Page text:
Objective: Prenatal exposure to diethylstilbestrol (DES) is associated with adverse effects, including genital anomalies and cancers in men and women. Animal studies showed birth defects and tumors in the offspring of mice prenatally exposed to DES. In humans, birth defects, such as hypospadias were observed in children of prenatally exposed women. The aim of this research was to assess the birth defects in children of prenatally exposed men.
Methods: In a retrospective study conceived by a patients' association (Réseau DES France), the reports of men prenatally exposed to DES on adverse health effects in their children were compared with those of unexposed controls and general population.
Results: An increased incidence of two genital anomalies, cryptorchidism (OR=5.72; 95% CI 1.51-21.71), and hypoplasia of the penis (OR=22.92; 95% CI 3.81-137.90), was observed in the 209 sons of prenatally exposed men compared with controls, but hypospadias incidence was not increased in comparison with either the controls or the general population. No increase of genital anomalies was observed in daughters.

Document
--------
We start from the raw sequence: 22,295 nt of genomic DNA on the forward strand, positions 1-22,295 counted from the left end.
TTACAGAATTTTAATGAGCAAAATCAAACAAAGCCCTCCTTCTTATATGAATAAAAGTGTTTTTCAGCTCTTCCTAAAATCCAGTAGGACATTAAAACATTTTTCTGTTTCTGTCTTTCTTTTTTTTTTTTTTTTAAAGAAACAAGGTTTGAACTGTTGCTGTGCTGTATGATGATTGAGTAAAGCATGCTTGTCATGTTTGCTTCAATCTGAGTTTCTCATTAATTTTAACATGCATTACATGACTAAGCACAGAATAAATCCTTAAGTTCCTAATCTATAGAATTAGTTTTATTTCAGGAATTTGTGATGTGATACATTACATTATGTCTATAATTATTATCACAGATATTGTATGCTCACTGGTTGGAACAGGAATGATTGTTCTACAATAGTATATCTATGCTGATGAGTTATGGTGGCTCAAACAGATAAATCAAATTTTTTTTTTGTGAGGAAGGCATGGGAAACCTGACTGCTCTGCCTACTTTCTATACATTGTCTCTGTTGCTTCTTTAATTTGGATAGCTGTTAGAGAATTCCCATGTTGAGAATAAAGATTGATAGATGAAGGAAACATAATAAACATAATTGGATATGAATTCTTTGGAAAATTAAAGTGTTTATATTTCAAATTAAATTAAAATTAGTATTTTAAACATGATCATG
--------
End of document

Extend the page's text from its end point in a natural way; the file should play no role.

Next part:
Conclusion: With caution due to the methods and to the small numbers of defects observed, this work suggests an increased incidence of two male genital tract defects in sons of men prenatally exposed to DES. This transgenerational effect, already observed in animals and in the offspring of women prenatally exposed to DES, could be the result of epigenetic changes transmitted to the subsequent generation through men.
Keywords: Birth defects; Cancer; DES; Diethylstilbestrol; Epigenetic alterations; Estrogens; Pregnancy.
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